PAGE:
I reached a milestone of sorts in my record collection recently… I acquired my tenth title on the mobile on the Mobile Fidelity Sound Lab label.
Some of these albums I bought new. Some I bought used (some for excessively high prices), and some I found at giveaway prices in yard sale boxes and thrift stores.
I’ve I’ve been collecting records off and on for the past forty years and it took me that long to accumulate these 10 records!
My first Mobile Fidelity Sound Labs (familiarly known as MoFi) title was Abbey Road by the Beatles. It’s my favorite record from my favorite band of all time. I bought this the same day I bought my first hi-fi equipment.
I was in the military and headed to my first permanent station out of basic training and tech school. I took a few days in transit to visit friends and family at home. I had some cash burning a hole in my pocket and found an independent seller who had turned his garage into a Hi-Fi store. He took a good couple of hours with me, changing components and demoing different speakers and turntables.
In the end, I headed to my new life in Air Force dormitory land with a kick-ass stereo system and my copy of Abbey Road!
A little history: the deal with MoFi recordings was a gimmick called half speed mastering. The theory is if you take a high quality original master recording that has been done well in the first place, play it back at half speed, and simultaneously make a record pressing master at half speed, the master cutting lathe has more time to properly transfer the information to the master disc.
Using this newly cut masterdisk, high quality virgin vinyl material (MoFis from JVC) and only pressing a limited number of records using this master should result in a higher quality recording overall.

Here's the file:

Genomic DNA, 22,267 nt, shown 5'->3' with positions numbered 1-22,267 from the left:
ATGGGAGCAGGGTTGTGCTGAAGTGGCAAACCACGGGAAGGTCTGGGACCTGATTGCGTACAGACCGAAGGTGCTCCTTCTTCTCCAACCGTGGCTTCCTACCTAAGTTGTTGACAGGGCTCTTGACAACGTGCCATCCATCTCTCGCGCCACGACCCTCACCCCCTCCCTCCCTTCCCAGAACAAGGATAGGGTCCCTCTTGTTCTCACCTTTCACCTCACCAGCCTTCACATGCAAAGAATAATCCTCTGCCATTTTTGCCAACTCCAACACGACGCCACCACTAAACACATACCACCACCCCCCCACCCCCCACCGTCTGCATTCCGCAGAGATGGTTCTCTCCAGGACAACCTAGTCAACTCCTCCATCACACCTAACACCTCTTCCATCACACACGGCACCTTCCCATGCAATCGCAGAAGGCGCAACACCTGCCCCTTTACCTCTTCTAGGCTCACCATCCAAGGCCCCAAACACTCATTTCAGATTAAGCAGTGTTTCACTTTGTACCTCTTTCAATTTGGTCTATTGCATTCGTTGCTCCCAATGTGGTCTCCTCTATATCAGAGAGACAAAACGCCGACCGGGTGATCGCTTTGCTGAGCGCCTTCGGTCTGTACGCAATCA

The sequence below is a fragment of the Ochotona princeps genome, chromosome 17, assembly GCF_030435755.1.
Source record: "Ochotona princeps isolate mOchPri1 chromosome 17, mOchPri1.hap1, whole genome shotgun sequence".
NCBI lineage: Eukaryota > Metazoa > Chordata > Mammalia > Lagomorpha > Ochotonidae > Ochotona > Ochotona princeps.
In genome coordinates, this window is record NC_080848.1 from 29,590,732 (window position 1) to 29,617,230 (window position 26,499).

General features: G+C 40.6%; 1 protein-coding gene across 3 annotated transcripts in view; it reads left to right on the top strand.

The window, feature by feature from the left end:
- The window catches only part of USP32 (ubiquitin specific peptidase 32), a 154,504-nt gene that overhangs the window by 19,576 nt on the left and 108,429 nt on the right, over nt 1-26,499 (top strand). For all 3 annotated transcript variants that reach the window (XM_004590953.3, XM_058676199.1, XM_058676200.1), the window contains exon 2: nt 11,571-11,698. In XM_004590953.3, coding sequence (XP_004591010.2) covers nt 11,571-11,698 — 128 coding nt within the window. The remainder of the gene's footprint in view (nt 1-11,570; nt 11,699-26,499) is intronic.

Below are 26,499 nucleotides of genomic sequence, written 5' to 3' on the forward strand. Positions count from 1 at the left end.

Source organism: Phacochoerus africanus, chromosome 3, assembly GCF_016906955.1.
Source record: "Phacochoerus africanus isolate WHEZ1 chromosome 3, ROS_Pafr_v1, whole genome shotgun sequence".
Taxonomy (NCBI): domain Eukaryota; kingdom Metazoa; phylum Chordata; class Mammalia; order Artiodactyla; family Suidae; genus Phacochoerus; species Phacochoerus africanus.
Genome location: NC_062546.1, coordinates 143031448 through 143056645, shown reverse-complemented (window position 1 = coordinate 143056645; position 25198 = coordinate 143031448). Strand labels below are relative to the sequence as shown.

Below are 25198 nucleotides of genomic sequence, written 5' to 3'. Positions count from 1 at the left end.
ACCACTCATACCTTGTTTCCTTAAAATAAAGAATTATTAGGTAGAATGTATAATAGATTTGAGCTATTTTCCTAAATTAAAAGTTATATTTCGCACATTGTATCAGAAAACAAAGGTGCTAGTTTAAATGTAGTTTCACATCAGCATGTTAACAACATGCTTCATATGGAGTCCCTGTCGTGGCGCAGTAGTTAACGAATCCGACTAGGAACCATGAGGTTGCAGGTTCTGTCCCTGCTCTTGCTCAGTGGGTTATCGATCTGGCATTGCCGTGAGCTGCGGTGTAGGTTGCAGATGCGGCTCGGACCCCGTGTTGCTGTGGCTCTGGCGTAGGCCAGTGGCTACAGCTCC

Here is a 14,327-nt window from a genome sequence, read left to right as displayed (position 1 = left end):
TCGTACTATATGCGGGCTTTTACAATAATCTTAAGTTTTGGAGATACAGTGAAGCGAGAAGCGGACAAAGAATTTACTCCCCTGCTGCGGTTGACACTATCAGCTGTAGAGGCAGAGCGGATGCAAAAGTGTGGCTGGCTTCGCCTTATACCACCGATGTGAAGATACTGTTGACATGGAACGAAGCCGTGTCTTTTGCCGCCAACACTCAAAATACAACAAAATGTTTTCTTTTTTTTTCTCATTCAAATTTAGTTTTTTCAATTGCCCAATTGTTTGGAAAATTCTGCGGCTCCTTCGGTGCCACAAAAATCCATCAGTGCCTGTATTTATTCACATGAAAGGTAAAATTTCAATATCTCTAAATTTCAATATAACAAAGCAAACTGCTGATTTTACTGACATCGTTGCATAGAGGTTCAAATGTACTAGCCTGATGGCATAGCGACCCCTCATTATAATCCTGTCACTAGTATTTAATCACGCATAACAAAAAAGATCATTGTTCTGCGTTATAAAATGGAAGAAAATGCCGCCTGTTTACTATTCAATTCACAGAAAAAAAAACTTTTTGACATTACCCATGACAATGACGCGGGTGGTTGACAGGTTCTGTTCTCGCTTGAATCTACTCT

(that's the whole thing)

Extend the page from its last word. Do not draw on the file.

So, does it work? The reviews of all early MoFi recordings are somewhat mixed. Most are positive but some reviewers take issue with equalization and other factors that the MoFi recording engineers used.
For me, since first hearing my copy of Abbey Road on a high-quality stereo system it has been love at first listen. Every one of these titles that I have found has replaced a mass-market copy of the same album and they all sound noticeably better to me.
PS… while looking into MoFi, I found an interesting local tidbit. MoFi was founded by a fellow named Brad Miller. He started in the fifties and sixties by making high-quality recordings of trains and environmental sounds. he released these recordings under the MoFi label and they were hit with audio files and stoned late night DJs.
In 1977, Brad moved MoFi to small town of Veradale Washington, which is now part of city of Spokane Valley… mere minutes from where I am now!
Here MoFi continued to produce late night stoner music including releases from the Mystic Moods Orchestra. Apparently the half-speed mastering process was also developed here and at least a couple of the very first popular music MoFi recordings were made here… including Crime Of The Century and Katy Lied, which explains why they seem relatively common in this area.